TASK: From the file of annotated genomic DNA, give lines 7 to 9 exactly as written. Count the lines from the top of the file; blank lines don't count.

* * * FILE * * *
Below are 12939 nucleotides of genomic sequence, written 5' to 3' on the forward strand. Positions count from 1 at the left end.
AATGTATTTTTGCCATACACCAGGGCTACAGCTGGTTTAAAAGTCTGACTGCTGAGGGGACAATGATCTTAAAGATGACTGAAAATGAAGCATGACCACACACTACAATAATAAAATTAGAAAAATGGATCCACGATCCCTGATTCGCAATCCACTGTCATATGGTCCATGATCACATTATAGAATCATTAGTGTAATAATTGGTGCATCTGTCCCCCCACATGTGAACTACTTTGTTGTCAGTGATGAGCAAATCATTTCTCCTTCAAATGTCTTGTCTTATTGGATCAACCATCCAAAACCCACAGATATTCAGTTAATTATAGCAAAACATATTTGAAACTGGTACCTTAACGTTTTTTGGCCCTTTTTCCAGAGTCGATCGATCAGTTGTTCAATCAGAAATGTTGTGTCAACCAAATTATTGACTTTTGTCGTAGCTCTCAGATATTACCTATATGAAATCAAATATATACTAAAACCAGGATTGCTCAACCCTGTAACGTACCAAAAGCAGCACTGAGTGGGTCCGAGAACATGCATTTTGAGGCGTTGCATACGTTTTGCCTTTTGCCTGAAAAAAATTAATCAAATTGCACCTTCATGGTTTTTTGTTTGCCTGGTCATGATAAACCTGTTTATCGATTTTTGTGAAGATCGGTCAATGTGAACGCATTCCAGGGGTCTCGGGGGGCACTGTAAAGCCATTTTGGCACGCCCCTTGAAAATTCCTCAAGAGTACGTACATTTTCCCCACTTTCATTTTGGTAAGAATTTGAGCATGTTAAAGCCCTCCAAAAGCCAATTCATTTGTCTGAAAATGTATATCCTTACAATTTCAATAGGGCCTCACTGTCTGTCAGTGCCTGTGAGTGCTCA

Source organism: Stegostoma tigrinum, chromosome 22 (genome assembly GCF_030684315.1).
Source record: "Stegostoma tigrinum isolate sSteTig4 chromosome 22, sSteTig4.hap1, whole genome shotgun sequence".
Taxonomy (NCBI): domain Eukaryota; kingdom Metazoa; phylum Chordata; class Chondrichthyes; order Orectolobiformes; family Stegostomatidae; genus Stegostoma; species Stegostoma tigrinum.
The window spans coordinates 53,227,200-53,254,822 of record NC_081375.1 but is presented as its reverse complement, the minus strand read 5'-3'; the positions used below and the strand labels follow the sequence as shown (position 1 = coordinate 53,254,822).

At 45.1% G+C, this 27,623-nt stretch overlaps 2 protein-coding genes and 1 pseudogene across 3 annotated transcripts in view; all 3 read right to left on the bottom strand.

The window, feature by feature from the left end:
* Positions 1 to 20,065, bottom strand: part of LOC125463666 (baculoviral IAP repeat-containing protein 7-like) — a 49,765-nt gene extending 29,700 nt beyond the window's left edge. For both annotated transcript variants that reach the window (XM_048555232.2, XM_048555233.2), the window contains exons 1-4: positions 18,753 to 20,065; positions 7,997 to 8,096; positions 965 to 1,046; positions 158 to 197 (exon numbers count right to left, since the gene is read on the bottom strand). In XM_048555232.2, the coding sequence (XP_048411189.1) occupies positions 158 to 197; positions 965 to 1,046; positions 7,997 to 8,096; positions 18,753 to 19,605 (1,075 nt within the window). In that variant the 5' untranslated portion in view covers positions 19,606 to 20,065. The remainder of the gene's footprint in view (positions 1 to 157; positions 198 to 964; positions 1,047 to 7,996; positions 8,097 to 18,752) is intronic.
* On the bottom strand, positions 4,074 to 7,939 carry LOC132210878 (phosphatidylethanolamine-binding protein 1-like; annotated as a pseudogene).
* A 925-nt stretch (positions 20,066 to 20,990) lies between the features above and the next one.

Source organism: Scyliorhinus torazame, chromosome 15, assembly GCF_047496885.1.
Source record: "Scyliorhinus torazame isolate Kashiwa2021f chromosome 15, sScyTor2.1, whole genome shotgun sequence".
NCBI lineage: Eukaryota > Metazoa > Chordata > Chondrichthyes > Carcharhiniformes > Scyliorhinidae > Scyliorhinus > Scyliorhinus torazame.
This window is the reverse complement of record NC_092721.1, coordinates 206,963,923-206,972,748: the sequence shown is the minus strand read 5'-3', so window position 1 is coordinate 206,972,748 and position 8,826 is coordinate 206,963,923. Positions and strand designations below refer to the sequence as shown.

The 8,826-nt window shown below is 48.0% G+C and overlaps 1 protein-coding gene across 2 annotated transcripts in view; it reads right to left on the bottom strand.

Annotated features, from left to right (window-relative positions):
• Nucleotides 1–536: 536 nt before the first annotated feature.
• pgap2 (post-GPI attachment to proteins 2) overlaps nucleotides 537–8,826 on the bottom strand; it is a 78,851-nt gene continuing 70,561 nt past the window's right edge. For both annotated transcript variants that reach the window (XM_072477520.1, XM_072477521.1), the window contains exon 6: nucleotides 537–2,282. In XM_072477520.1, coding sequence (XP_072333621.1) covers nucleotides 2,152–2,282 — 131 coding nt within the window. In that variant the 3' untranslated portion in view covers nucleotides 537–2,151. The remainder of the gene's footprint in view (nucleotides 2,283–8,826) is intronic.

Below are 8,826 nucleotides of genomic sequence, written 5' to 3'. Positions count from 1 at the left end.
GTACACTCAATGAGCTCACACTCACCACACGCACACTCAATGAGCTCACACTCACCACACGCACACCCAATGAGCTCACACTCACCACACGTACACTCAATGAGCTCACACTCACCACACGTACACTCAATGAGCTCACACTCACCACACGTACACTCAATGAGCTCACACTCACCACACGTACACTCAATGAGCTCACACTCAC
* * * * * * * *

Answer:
At 45.1% G+C, this 27,623-nt stretch overlaps 2 protein-coding genes and 1 pseudogene across 3 annotated transcripts in view; all 3 read right to left on the bottom strand.

The window, feature by feature from the left end:
* Positions 1 to 20,065, bottom strand: part of LOC125463666 (baculoviral IAP repeat-containing protein 7-like) — a 49,765-nt gene extending 29,700 nt beyond the window's left edge. For both annotated transcript variants that reach the window (XM_048555232.2, XM_048555233.2), the window contains exons 1-4: positions 18,753 to 20,065; positions 7,997 to 8,096; positions 965 to 1,046; positions 158 to 197 (exon numbers count right to left, since the gene is read on the bottom strand). In XM_048555232.2, the coding sequence (XP_048411189.1) occupies positions 158 to 197; positions 965 to 1,046; positions 7,997 to 8,096; positions 18,753 to 19,605 (1,075 nt within the window). In that variant the 5' untranslated portion in view covers positions 19,606 to 20,065. The remainder of the gene's footprint in view (positions 1 to 157; positions 198 to 964; positions 1,047 to 7,996; positions 8,097 to 18,752) is intronic.